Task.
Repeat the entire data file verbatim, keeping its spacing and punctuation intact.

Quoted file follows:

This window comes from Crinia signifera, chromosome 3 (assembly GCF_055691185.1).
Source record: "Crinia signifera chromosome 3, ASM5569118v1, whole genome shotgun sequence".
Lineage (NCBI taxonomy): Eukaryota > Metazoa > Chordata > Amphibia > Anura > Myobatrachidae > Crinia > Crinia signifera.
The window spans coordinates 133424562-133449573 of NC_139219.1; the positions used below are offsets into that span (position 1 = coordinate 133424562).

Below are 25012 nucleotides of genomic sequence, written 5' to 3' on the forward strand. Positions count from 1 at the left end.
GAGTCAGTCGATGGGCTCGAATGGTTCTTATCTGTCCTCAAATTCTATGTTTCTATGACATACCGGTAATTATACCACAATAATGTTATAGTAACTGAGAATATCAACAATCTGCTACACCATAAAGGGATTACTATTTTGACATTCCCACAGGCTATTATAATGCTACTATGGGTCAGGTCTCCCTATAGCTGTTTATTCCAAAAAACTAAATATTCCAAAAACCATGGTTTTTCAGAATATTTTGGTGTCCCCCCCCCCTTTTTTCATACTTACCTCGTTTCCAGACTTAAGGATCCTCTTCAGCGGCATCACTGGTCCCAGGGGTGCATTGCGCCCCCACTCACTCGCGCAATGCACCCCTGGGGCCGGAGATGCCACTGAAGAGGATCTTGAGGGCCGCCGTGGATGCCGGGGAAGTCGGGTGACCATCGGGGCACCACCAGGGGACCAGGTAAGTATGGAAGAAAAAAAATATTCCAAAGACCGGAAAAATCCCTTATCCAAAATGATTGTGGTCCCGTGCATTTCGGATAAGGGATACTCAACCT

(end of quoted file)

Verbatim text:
This window comes from Crinia signifera, chromosome 3 (assembly GCF_055691185.1).
Source record: "Crinia signifera chromosome 3, ASM5569118v1, whole genome shotgun sequence".
Lineage (NCBI taxonomy): Eukaryota > Metazoa > Chordata > Amphibia > Anura > Myobatrachidae > Crinia > Crinia signifera.
The window spans coordinates 133424562-133449573 of NC_139219.1; the positions used below are offsets into that span (position 1 = coordinate 133424562).

Below are 25012 nucleotides of genomic sequence, written 5' to 3' on the forward strand. Positions count from 1 at the left end.
GAGTCAGTCGATGGGCTCGAATGGTTCTTATCTGTCCTCAAATTCTATGTTTCTATGACATACCGGTAATTATACCACAATAATGTTATAGTAACTGAGAATATCAACAATCTGCTACACCATAAAGGGATTACTATTTTGACATTCCCACAGGCTATTATAATGCTACTATGGGTCAGGTCTCCCTATAGCTGTTTATTCCAAAAAACTAAATATTCCAAAAACCATGGTTTTTCAGAATATTTTGGTGTCCCCCCCCCCTTTTTTCATACTTACCTCGTTTCCAGACTTAAGGATCCTCTTCAGCGGCATCACTGGTCCCAGGGGTGCATTGCGCCCCCACTCACTCGCGCAATGCACCCCTGGGGCCGGAGATGCCACTGAAGAGGATCTTGAGGGCCGCCGTGGATGCCGGGGAAGTCGGGTGACCATCGGGGCACCACCAGGGGACCAGGTAAGTATGGAAGAAAAAAAATATTCCAAAGACCGGAAAAATCCCTTATCCAAAATGATTGTGGTCCCGTGCATTTCGGATAAGGGATACTCAACCT